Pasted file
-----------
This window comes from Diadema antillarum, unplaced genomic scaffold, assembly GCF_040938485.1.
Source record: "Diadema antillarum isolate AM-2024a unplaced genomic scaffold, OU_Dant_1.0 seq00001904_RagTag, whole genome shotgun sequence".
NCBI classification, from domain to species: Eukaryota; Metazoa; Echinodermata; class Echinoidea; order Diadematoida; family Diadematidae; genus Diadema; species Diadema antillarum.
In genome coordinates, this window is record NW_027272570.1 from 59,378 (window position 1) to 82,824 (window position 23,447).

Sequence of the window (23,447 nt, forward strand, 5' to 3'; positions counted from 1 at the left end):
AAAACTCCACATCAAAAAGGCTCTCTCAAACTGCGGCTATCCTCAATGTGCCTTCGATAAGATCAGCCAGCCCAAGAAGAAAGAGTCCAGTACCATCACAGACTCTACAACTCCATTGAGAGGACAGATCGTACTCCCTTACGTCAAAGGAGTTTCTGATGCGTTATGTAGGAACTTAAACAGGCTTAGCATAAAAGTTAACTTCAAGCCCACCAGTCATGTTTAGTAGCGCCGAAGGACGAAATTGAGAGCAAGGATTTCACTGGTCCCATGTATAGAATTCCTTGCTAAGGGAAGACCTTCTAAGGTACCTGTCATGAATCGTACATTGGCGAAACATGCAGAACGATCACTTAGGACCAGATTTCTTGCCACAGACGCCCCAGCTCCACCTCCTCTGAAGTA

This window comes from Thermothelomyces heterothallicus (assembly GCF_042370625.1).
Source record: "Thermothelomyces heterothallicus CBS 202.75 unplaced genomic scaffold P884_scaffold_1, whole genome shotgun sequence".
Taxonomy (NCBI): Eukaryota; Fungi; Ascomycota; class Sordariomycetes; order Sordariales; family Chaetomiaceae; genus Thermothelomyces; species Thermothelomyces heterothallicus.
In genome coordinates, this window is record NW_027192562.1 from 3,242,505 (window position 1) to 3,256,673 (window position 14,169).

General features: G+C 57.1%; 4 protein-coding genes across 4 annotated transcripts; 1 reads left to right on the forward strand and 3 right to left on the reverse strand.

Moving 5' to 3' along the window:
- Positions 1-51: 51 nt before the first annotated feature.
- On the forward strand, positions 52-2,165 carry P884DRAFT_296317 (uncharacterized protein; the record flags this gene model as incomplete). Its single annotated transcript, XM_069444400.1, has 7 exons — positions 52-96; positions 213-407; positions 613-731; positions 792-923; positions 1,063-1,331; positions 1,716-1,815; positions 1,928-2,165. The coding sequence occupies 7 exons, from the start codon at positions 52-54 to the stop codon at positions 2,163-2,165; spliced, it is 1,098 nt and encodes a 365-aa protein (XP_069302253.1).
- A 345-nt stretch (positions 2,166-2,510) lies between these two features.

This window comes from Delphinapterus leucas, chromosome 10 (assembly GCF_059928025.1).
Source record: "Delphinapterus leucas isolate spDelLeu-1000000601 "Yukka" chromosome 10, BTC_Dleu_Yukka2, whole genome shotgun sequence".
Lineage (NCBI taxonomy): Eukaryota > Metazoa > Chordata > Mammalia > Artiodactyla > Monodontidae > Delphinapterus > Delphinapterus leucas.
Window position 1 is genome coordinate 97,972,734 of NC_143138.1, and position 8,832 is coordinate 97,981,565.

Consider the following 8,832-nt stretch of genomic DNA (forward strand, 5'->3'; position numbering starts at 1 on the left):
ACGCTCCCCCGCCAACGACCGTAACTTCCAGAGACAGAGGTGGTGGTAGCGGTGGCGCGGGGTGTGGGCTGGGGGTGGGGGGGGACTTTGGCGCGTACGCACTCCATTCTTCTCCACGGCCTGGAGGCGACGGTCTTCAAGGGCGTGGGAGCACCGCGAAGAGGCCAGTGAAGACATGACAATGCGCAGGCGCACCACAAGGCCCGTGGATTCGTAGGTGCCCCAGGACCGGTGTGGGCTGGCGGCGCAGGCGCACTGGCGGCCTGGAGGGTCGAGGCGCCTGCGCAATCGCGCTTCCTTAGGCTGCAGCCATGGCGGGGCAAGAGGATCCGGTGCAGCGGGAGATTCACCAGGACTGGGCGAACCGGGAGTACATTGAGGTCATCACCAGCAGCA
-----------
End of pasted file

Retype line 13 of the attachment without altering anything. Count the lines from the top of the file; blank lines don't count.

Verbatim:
- Positions 1-51: 51 nt before the first annotated feature.